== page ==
So for those that are intersted, keep checking this on Netcraft to see on the sitability of the wireless iPac as a hosting platform, you could even compare it to slashdot's uptime [netcraft.com].
      • by noahm (4459)
        We will continue to monitor this host for a few days, to get enough values to plot a graph. After this time the host will not be monitored again unless it's requested again, or it is one of the most frequently requested hosts."

        Well, I do plan on going home tonight, and I have better uses for my wireless card than to sit and accumulate uptime for my little web server. So netcraft is going to end up plotting a flatline for this guy.

        So for those that are intersted, keep checking this on Netcraft to see on the sitability of the wireless iPac as a hosting platform, you could even compare it to slashdot's uptime

        Now that would be interesting. I wish I had a microdrive so we could install slash on the iPaq and see how it would handle dynamic sites and databases. It's not having any trouble with the load from Slashdot. It's served over 3000 pages and it's load average is consistantly around 0. It hasn't had any trouble with the kids out there who keep clicking reload rapidly in an attempt to make it fall over.

        I do wonder how many pages the original story submitter's iPaq managed to serve.

        noah

  • poor little 206mHz ARM processor with 64mb running a webserver.
    We used to run a 100mhz sparc with 64mb that did 750k dynamically generated hits per day.

    It's amazing what is considered slow...

    • Hell, when I was a freshman, I used a DECstation 5000 to serve a pretty busy webcam and an elaborate cgi-based dynamic site. It wasn't the fastest thing in the world, but it never got bogged down. People these days! Sheesh.
    • poor little 206mHz ARM processor with 64mb running a webserver.

      It's amazing what is considered slow...

      No kidding. My current production SNMP management box is a P133 w/ 40MB. It happily runs full-blown Apache, Postfix, MRTG, NetSaint, et. al. *Never* throw away old hardware! :^)
  • by L. VeGas (580015) on Thursday June 06, 2002 @10:36AM (#3652668) Homepage Journal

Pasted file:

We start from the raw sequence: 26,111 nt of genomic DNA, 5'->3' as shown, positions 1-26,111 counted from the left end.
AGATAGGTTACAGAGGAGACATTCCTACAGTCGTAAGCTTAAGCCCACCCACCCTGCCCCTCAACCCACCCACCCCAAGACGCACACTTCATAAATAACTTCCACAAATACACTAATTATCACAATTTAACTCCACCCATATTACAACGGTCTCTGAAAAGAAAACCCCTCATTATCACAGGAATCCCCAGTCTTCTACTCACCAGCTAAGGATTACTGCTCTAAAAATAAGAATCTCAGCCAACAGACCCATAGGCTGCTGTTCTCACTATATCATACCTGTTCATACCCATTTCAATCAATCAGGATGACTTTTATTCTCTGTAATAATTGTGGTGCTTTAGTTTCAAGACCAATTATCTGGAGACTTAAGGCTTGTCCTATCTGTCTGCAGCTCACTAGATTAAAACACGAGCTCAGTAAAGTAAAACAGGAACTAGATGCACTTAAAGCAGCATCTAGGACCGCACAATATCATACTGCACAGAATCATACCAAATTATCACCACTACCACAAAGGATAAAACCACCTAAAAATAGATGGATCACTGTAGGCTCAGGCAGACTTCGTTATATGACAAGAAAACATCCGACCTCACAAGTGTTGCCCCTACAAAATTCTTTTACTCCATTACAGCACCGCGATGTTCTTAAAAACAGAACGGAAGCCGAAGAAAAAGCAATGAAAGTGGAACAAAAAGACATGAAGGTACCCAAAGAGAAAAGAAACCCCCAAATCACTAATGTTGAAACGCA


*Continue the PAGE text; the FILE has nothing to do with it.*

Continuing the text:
geek: "Hey, is that a webserver in your pocket?"

    me: "No, I'm just happy to see you."
  • I hit it at 359.

    Refresh and it was dead.

    Well, on the upside.... If it was the iPaq that burnt out and not the connection dying, he'll be able to try to fix it on his way to the hospital to get those burns he woulda got from holding it when it died!
  • I think he just wanted to do a load test and the slashdot crowd were once again a swarm of guinea pigs at his beckon call, like he didn't know posting a link was gonna kill this webserver. GEEK
  • This cat [umich.edu] has had a native httpd for PalmOS for some time now. Getting an iPaq running Linux with a pre-ported web server should be much easier to pull off than writing from scratch a tiny httpd for the less powerful (processor and memory-wise) Palm platform.

    Must be a slow day for the Slash-boys
  • I seem to remember a /. article about some folks at Stanford (?) who'd put one together in a matchbox with a 486 CPU. Another article referenced the guys who put up a web server on a Commodore 64.

    Seems the iPaq is grossly over-powered for the job.

    Cool? yes. Nuts? yes. Newsworthy? um...

  • by Anemophilous Coward (312040) on Thursday June 06, 2002 @10:40AM (#3652703)
    I reached it at 9:32am MST and it had 506 hits at that point. That was about 7 minutes or so after the /. post.

    I just went back there at 9:34am and could not reach the server.

    Elsewhere in a galaxy far, far away...but at the exact same time....

    - "what happened? Are you alright?"